In use, the rack 40 is disposed in the base 20. The base 42 of the rack is disposed above the floor of the base by the ridges 24 to provide for areas in which cooking juices may collect below the fish which is supported on the rack base. The cover is positioned as shown in FIG. 1 and the assembled poacher 10 is then disposed in a microwave oven. After the cooking cycle is completed, the poacher may be used as a holding and serving container. It provides an attractive fish-like appearance until the fish is to be served, and also serves to minimize air exchange to keep the fish hot and moist.
It will be apparent to those skilled in the art that modifications may be made, and embodiments designed, without departing from the spirit and scope of the present invention. Thus, the invention is to be construed in the context of the appended claims.
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|U.S. Classification||99/446, D07/356, 99/DIG.14, 99/418, D07/500, 219/733, D07/354, 219/734, D07/532, D07/539, 99/450, 219/732, 126/369, 99/413, 220/23.87|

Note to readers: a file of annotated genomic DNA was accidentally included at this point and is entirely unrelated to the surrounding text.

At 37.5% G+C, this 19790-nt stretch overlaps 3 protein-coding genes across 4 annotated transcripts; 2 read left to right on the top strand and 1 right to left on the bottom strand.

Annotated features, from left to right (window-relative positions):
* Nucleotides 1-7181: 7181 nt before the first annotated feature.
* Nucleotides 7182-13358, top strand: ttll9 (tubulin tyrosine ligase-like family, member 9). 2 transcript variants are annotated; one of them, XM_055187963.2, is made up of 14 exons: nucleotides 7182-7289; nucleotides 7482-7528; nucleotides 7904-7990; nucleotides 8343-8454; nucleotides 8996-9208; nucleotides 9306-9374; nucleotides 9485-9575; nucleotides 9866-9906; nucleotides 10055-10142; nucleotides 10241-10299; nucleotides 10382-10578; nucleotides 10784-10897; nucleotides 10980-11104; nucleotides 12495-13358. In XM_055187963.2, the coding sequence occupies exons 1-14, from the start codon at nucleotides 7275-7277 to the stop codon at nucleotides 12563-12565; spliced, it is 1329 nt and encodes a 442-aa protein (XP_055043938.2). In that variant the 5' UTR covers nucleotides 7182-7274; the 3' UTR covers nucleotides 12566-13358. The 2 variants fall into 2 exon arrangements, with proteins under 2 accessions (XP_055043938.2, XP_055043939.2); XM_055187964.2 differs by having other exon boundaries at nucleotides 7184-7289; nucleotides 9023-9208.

|International Classification||B65D81/34, A47J36/04, A47J27/00, A47J36/02|
|Cooperative Classification||Y10S99/14, A47J36/027, A47J27/002, A47J36/04, B65D2581/3433|
|European Classification||A47J36/04, A47J27/00A, A47J36/02M|
|Mar 26, 1990||AS||Assignment|
Owner name: ENSAR CORPORATION, AN IL CORP.
Free format text: ASSIGNMENT OF ASSIGNORS INTEREST.;ASSIGNORS:SARNOFF, NORTON;FLETCHER, CARL R.;REEL/FRAME:005258/0038
Effective date: 19900108
|Nov 13, 1990||CC||Certificate of correction|
|Dec 6, 1993||FPAY||Fee payment|
Year of fee payment: 4
|Jan 8, 1998||FPAY||Fee payment|
Year of fee payment: 8
|Feb 6, 2002||REMI||Maintenance fee reminder mailed|
|Jul 17, 2002||LAPS||Lapse for failure to pay maintenance fees|
|Sep 10, 2002||FP||Expired due to failure to pay maintenance fee|
Effective date: 20020717